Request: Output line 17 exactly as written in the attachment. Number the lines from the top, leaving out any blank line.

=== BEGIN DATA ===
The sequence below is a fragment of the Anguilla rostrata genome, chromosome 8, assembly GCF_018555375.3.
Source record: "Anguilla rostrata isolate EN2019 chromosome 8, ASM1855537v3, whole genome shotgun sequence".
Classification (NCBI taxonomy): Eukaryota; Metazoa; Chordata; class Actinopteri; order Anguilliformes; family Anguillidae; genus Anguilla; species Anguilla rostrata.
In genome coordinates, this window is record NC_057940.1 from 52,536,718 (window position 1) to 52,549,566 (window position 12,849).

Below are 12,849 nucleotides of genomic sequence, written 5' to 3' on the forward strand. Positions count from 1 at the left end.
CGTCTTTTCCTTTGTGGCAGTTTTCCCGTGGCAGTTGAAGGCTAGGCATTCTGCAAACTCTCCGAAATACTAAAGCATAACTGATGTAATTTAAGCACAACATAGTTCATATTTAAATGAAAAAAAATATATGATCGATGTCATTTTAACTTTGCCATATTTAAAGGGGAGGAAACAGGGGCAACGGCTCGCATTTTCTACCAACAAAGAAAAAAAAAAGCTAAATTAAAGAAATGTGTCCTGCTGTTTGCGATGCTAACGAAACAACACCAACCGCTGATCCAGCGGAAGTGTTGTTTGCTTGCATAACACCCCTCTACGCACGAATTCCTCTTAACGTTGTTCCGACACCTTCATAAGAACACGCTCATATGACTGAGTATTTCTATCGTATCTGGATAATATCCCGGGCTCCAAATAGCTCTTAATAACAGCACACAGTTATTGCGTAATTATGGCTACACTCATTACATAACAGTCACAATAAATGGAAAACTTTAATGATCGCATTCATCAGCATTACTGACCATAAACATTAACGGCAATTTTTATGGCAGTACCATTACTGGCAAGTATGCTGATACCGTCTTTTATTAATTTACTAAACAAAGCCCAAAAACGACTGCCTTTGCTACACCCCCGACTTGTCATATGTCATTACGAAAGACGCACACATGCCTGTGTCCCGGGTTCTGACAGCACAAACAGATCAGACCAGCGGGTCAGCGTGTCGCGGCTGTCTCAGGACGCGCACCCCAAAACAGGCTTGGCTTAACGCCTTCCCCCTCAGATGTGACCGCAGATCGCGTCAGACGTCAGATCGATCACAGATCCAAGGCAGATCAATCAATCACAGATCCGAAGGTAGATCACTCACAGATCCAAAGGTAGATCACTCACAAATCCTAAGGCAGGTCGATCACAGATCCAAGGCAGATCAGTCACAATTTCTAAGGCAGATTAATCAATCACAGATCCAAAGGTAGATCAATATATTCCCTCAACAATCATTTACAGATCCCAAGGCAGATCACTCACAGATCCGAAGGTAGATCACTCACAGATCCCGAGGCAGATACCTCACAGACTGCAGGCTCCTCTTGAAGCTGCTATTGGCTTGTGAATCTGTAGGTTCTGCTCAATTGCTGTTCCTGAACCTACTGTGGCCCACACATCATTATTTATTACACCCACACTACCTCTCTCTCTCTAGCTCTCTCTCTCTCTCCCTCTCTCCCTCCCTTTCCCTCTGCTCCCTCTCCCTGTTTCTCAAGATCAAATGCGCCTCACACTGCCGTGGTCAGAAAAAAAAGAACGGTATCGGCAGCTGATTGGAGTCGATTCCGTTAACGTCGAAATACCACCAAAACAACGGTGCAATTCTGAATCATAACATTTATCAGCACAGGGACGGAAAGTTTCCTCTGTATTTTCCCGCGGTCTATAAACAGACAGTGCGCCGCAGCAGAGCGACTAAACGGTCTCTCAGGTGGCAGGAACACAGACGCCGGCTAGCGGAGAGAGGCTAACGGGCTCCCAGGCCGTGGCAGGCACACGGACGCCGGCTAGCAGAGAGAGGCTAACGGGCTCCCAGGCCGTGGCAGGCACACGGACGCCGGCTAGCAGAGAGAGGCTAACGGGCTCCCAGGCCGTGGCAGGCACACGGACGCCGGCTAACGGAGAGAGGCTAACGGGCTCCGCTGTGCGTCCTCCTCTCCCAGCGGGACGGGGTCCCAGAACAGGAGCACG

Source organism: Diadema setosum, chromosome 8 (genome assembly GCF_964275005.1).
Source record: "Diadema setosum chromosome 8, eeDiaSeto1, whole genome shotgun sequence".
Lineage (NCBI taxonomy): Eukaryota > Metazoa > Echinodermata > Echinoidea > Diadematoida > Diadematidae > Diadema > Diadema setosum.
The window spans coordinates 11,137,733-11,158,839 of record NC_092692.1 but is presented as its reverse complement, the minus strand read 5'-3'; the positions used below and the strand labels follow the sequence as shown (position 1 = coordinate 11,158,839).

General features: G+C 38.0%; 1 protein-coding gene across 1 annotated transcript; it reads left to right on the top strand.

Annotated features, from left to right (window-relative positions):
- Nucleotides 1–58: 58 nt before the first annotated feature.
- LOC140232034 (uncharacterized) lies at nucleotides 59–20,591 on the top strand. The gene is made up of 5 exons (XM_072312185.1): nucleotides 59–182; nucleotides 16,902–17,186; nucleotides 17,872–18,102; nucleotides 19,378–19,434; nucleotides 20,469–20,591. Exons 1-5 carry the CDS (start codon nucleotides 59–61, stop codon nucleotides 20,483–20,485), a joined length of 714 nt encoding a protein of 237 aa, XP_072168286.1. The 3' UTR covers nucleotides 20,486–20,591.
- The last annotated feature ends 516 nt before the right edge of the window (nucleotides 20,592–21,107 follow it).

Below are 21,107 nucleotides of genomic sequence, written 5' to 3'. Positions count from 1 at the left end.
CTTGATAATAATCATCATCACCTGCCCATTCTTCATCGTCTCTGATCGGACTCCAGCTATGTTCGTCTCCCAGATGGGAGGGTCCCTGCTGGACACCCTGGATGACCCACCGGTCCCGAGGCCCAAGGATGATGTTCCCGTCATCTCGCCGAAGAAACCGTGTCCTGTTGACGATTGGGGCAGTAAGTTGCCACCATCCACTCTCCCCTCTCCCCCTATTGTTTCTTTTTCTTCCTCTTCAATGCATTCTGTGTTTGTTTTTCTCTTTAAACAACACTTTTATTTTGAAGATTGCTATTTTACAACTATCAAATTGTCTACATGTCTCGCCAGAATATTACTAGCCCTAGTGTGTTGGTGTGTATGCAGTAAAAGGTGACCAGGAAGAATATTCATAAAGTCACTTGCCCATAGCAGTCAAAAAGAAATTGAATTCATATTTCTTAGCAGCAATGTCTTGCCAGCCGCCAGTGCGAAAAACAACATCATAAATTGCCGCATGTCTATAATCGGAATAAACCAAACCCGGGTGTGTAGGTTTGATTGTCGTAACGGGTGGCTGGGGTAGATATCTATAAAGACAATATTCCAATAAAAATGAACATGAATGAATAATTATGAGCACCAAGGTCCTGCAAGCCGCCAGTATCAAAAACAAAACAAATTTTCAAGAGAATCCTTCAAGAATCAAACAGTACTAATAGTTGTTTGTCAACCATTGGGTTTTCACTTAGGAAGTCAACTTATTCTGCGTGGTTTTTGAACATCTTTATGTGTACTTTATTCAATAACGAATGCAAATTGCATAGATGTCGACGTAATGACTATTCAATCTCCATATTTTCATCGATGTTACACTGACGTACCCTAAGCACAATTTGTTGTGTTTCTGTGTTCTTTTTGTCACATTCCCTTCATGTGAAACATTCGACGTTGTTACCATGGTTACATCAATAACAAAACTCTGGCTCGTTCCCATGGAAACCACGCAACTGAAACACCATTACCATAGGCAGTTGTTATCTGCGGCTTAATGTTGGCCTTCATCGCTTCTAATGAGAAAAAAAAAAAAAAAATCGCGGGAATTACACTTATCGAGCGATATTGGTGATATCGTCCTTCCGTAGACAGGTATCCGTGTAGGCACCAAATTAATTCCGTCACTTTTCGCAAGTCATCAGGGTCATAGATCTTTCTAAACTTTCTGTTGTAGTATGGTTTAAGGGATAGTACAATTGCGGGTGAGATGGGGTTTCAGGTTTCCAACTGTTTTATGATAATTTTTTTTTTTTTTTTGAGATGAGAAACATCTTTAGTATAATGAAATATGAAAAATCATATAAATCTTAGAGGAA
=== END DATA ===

CTTGATAATAATCATCATCACCTGCCCATTCTTCATCGTCTCTGATCGGACTCCAGCTATGTTCGTCTCCCAGATGGGAGGGTCCCTGCTGGACACCCTGGATGACCCACCGGTCCCGAGGCCCAAGGATGATGTTCCCGTCATCTCGCCGAAGAAACCGTGTCCTGTTGACGATTGGGGCAGTAAGTTGCCACCATCCACTCTCCCCTCTCCCCCTATTGTTTCTTTTTCTTCCTCTTCAATGCATTCTGTGTTTGTTTTTCTCTTTAAACAACACTTTTATTTTGAAGATTGCTATTTTACAACTATCAAATTGTCTACATGTCTCGCCAGAATATTACTAGCCCTAGTGTGTTGGTGTGTATGCAGTAAAAGGTGACCAGGAAGAATATTCATAAAGTCACTTGCCCATAGCAGTCAAAAAGAAATTGAATTCATATTTCTTAGCAGCAATGTCTTGCCAGCCGCCAGTGCGAAAAACAACATCATAAATTGCCGCATGTCTATAATCGGAATAAACCAAACCCGGGTGTGTAGGTTTGATTGTCGTAACGGGTGGCTGGGGTAGATATCTATAAAGACAATATTCCAATAAAAATGAACATGAATGAATAATTATGAGCACCAAGGTCCTGCAAGCCGCCAGTATCAAAAACAAAACAAATTTTCAAGAGAATCCTTCAAGAATCAAACAGTACTAATAGTTGTTTGTCAACCATTGGGTTTTCACTTAGGAAGTCAACTTATTCTGCGTGGTTTTTGAACATCTTTATGTGTACTTTATTCAATAACGAATGCAAATTGCATAGATGTCGACGTAATGACTATTCAATCTCCATATTTTCATCGATGTTACACTGACGTACCCTAAGCACAATTTGTTGTGTTTCTGTGTTCTTTTTGTCACATTCCCTTCATGTGAAACATTCGACGTTGTTACCATGGTTACATCAATAACAAAACTCTGGCTCGTTCCCATGGAAACCACGCAACTGAAACACCATTACCATAGGCAGTTGTTATCTGCGGCTTAATGTTGGCCTTCATCGCTTCTAATGAGAAAAAAAAAAAAAAAATCGCGGGAATTACACTTATCGAGCGATATTGGTGATATCGTCCTTCCGTAGACAGGTATCCGTGTAGGCACCAAATTAATTCCGTCACTTTTCGCAAGTCATCAGGGTCATAGATCTTTCTAAACTTTCTGTTGTAGTATGGTTTAAGGGATAGTACAATTGCGGGTGAGATGGGGTTTCAGGTTTCCAACTGTTTTATGATAATTTTTTTTTTTTTTTTGAGATGAGAAACATCTTTAGTATAATGAAATATGAAAAATCATATAAATCTTAGAGGAA